Mbizo: Yes. I hate stereotypes, its African, it’s of griots in nature, its poetry, and it’s got voice thus why you call it my poetry. I discovered my own voice through the African traditional praise poetry, imbongi, from the beat of Africans; Shona and Ndebele dances, the Western African poets like Christopher OKBGO, WOLE SOYINKA, Jack Mapanje and Frank Chipasula in East Africa from Malawi and Zambia respectively. I am also a prodigy of Langston Hughes.  I tap my art from African storytelling and lullabies. I believe more the meaning than conventional form.  We can’t continue to wallow in Shakespearean times, we need to move, we need to tell the African story with the angle of African storytellers, African griots or other, new diverse approaches – Sometimes traditional rhyme limit the griot to expose his sugar ice or vitriol. I don’t want to be limited. I believe in the freedom of a poet of expression. My poetry can be studied,  ask  students of Arts and HUMANITIES, P0LITICAL HISTORY AND POLITICAL SCIENCES,  they will assure you-, take a look at that commentary, you will start to like my poetry  and even start teaching it. I enjoy a wider readership, reportage in the global arena. You can say I am a REVOLUTIONARY in African VERSE.


Tendai: You use the “I” most of the time in your early poetry, like ”I am”, is it individual and polemical  or it is the “I” Whitmansque song of myself confessional poetry? It also speaks for an entire race.


Mbizo: My  poetry  is  diverse  both  confessional, confessional in the sense of word experiences , so it  depicts  the  situations  of  the  entire  though the (I ) in most of my poems reflect myself as part  of the global concerns and a voice/representative  of the global community, myself and our concerns. I believe in the truth, my poetry is sincerely from my anger, my experiences, my happiness, my surroundings and everything I hear, see and think. It’s then baked into imagery, satire, paradox and irony not forgetting juxtaposition. Remember I am an avid reader.

Tendai: Your latest poetry is openly political. Do you feel you still achieve balance between social messages that’s the heart of political poetry with poetry as an art form? Someone might feel your poetry has lost the art as the social message dominates.


Mbizo: It is this same time that When Pharaoh abused and ill-treated the Israelites, it was not supposedly upon the messenger Moses to take charge alone but it was also supposed be Israelites taking charge to redeem themselves, the children and the elders from the chaos. Mr Mugabe a full time dictator in Africa has relegated our country to the dogs, his clinging on power, his rotten governance, his dictatorial tendencies has plunged us into somewhere, he has killed all the respect in us by his doings , he has failed my generation . I am a member of the corruption, gold-rush, jambanja, rerun, condom, drought relief, diaspora and musombodhoya generation. I am sorry I don’t have any kind words to the system that made many to die in South Africa, to die in LIMPOPO RIVER, to leave their beautiful homes, a system that have maimed, killed, and destroyed lives of many. We need leadership not ruler ship, Grace Mugabe must sit down- She is just a merciless, clue less, headless ranter, mouth slinger, we are already tired  of her before even she become an MP.  I am a politician; I don’t like to be one.  I am practicing the art of Creative Activism because our situation calls for that. We need a better Zimbabwe; we can’t make that one family squander the beauty of our country. I think that every form of art has a political message, it depends where you draw and how you draw the message as a reader. I am artist for positive change, an artist who has chosen the route of surrealism and realism, a poet working through the art of creative activism – CREATIVISM.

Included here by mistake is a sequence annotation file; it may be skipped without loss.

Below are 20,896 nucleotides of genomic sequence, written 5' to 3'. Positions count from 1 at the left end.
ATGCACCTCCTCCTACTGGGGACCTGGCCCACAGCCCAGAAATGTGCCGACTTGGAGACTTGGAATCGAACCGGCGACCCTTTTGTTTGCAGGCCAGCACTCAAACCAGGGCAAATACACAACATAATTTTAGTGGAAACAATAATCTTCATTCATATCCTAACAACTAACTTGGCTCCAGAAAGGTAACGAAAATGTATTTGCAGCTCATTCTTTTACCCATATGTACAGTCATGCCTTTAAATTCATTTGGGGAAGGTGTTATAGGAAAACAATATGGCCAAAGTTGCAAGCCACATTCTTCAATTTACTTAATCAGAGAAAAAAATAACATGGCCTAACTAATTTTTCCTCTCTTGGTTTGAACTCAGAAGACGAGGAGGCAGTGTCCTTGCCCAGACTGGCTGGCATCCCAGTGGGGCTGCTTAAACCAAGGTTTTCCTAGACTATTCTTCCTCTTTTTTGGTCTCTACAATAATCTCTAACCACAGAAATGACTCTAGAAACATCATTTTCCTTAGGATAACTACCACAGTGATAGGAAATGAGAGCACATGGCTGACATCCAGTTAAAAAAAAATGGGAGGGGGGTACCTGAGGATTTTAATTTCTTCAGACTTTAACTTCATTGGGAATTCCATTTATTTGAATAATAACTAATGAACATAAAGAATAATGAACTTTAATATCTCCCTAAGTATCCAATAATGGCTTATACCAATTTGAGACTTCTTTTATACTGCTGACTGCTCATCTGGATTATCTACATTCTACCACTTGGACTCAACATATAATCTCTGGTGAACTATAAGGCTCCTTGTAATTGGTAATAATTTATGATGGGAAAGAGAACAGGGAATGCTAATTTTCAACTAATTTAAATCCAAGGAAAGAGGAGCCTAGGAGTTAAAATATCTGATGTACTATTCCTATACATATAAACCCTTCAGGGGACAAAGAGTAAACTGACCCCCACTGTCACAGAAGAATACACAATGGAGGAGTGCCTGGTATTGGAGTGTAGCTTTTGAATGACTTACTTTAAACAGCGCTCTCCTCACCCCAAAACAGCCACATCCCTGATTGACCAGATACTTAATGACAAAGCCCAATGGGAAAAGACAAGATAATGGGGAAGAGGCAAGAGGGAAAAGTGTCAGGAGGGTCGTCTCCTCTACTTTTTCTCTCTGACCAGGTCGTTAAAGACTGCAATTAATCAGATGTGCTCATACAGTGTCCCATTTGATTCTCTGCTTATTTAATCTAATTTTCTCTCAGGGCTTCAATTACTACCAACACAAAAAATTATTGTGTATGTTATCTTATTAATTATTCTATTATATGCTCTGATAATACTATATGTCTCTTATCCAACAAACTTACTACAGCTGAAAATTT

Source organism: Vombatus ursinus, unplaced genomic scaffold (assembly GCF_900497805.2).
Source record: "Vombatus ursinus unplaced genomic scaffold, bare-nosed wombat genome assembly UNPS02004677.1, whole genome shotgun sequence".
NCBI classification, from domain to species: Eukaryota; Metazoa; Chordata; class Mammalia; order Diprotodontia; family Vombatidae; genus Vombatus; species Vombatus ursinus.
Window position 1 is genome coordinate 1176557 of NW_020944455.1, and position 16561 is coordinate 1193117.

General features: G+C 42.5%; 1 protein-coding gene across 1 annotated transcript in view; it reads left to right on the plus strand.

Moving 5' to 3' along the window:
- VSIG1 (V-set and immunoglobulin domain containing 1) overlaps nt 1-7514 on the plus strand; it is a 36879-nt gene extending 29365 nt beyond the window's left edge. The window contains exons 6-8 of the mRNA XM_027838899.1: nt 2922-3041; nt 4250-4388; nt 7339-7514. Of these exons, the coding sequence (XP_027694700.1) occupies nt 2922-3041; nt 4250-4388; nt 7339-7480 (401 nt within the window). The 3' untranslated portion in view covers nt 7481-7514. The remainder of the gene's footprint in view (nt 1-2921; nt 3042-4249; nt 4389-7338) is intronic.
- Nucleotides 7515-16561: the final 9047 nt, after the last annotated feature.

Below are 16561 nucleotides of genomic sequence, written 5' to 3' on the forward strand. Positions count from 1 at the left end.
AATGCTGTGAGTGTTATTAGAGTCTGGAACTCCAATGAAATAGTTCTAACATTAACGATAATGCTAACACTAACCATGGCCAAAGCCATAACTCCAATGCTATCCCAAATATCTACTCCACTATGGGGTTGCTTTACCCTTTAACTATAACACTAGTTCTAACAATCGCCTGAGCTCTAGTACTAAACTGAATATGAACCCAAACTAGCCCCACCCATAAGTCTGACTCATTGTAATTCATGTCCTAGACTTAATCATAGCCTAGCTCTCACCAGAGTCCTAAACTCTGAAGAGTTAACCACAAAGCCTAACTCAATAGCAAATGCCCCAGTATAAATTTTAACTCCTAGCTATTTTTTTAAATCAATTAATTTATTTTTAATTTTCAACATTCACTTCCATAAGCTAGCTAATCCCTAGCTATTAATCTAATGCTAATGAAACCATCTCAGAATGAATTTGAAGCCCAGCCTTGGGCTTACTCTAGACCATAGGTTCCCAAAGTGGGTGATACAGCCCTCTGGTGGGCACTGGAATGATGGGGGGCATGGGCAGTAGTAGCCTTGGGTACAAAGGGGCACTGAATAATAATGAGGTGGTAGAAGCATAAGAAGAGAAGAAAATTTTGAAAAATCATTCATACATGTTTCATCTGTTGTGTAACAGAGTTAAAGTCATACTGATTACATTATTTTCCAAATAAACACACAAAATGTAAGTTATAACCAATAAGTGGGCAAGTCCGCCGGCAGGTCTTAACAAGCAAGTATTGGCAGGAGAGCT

Mbizo Chirasha
Mbizo Chirasha



I am Biafra sitting on oil

I am bleeding uranium and tea

I am a griot loaded with ashes and flesh of Sambisa,

Carrying whistles and obscenities of wrong revolutions, roasting daughters for supper

I am a griot weaving words in wind and on wood

I was born with hunger to be free, i was not born free

I am a griot vomiting xenophobia and the past,

Planting  freedom in the Volta of sankara

I sing of Congo, that lost its bread, season and its sand,

Peasants drunk with bitterness tried to die.

I am a griot of bujumbura, watching Ebola eating supper with republics

Copper pregnant Kalinga-linga dancing in darkness, borrowing guns for once aborted revolutions

I clutch this land in the soft and hard palms of my hands

Africa of one flag and one anthem, why burying revolutions in shallow graves

like stray dogs?



Sing Maiduguri, a symptom of unfinished struggle

Death walking naked in deafening forests of warange

See children planting bullets like maize in bokungu